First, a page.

Staunton, March 28 – One year after the mass protest in Magas against Yunus-Bek Yevkurov’s give away of 10 percent of the land of their republic, Ingush residents view the actions of the police on that day and of prosecutors and courts since then as politically motivated rather than judicial actions (kavkaz-uzel.eu/articles/347622/).
Dozens of participants were detained and 44 were charged with crimes, Memorial reports. Charges against three were subsequently dropped and ten have been released after serving their sentences. But that means that “no fewer than 30 Ingush remain behind bars a year after the meeting.”
As of yesterday, 22 of the activists have been found guilty and sentenced to terms between four and 23 months in jail. One case is currently in court. The remaining detainees are still be subject to preliminary investigation, including eight of the most prominent for involvement in the formation of “an extremist organization.”
The vast majority of those against whom charges have been brought maintain their innocence. Some have admitted to the specific acts the prosecutors mention but not to the political motivations the authorities insist were behind them. Significantly, the courts have typically excluded any reference to motivations in the sentences they have handed down.
Mustafa Vyshegorov, who was detained for his participation in the Magas protest from May 2, 2019, to February 21, 2020 says that the arrests were entirely political. He and others tried to leave the scene peacefully but they were blocked by the siloviki. He said his prosecutors told him that failure to obey orders to disperse was enough for the charges against him.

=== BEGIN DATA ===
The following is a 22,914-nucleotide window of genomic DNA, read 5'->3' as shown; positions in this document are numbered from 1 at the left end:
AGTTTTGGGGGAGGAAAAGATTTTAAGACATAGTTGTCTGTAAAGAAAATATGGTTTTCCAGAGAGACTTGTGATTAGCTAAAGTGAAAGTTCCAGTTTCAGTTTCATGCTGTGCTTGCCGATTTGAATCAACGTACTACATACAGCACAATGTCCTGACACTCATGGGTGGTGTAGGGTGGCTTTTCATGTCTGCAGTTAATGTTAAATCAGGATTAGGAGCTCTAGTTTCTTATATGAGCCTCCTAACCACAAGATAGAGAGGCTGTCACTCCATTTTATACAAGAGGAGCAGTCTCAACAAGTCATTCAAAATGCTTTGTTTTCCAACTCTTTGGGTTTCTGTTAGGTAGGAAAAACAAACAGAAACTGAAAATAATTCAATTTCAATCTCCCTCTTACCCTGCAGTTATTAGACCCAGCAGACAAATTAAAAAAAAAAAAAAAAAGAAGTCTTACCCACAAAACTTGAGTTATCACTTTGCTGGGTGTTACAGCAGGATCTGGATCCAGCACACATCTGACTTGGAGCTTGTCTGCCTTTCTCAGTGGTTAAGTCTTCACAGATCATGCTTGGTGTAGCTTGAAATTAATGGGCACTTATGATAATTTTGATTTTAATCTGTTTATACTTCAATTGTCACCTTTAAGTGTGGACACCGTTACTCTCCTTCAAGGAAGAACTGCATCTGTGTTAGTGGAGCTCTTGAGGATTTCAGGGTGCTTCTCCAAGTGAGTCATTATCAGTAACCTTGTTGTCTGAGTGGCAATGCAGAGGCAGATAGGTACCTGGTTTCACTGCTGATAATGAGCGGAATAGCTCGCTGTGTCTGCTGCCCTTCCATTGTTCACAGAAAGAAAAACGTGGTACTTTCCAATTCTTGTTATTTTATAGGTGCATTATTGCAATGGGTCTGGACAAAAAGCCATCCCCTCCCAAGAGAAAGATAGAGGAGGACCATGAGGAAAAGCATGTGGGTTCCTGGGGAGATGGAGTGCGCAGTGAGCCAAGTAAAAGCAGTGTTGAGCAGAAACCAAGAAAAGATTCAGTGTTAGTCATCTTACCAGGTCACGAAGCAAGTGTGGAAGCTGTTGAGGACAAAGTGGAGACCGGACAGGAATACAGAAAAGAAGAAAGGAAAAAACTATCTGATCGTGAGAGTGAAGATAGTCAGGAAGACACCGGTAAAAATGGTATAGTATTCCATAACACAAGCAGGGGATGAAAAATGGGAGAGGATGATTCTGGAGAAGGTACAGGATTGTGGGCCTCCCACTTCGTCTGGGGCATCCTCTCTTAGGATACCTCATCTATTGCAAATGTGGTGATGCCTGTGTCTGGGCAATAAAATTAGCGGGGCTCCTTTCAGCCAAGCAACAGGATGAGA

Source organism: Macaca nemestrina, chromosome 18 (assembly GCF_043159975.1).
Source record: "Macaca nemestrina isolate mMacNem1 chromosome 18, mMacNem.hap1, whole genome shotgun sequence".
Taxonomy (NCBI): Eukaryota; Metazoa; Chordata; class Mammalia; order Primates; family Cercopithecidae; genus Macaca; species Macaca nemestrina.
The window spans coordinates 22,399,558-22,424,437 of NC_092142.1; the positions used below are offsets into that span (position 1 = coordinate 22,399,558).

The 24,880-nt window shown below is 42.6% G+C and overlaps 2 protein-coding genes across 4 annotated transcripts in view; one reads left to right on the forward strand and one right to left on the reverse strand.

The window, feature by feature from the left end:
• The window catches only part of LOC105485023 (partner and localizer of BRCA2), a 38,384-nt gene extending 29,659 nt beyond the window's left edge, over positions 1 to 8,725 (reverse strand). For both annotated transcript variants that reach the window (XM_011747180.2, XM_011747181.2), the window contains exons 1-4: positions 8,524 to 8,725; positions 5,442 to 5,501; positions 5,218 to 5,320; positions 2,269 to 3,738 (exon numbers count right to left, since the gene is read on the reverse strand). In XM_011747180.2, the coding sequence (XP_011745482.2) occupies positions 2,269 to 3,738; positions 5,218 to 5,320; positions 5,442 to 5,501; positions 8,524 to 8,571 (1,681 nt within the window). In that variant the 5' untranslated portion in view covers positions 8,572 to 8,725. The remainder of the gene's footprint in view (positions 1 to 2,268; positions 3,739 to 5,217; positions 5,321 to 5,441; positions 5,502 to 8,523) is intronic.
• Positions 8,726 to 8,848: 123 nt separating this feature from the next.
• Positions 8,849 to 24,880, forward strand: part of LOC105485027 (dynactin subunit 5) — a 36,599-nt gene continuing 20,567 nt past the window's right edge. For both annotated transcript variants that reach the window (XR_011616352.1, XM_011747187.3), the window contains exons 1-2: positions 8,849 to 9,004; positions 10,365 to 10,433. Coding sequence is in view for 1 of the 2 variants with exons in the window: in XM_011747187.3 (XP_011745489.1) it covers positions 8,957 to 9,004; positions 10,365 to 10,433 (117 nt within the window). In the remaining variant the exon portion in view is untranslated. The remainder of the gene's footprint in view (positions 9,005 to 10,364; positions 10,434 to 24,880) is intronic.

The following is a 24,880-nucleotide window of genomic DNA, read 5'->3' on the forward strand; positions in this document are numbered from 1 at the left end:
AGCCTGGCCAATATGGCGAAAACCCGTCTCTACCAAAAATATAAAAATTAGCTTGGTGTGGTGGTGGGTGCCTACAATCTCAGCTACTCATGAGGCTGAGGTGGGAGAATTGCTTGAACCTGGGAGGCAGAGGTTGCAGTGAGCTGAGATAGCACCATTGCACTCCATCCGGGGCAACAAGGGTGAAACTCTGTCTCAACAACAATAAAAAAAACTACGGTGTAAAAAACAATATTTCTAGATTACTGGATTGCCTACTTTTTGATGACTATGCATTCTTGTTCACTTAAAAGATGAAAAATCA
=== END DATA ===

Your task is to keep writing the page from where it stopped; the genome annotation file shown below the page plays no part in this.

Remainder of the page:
Yunus Azhigov, another participant, said that the siloviki attacked the demonstrators first and that those taking part had been punished for expressing their political views. His view was echoed by Said-Magomed Nalgiyev who was kept in detention between April 29, 2019, and February 7, 2020.
Nalgiyev added that the authorities were acting against their own interests. By arresting the protesters, they have only created a situation in which even more Ingush are angry at the powers that be, although with the leaders in jail, there are few who are ready to assume responsibility for organizing them.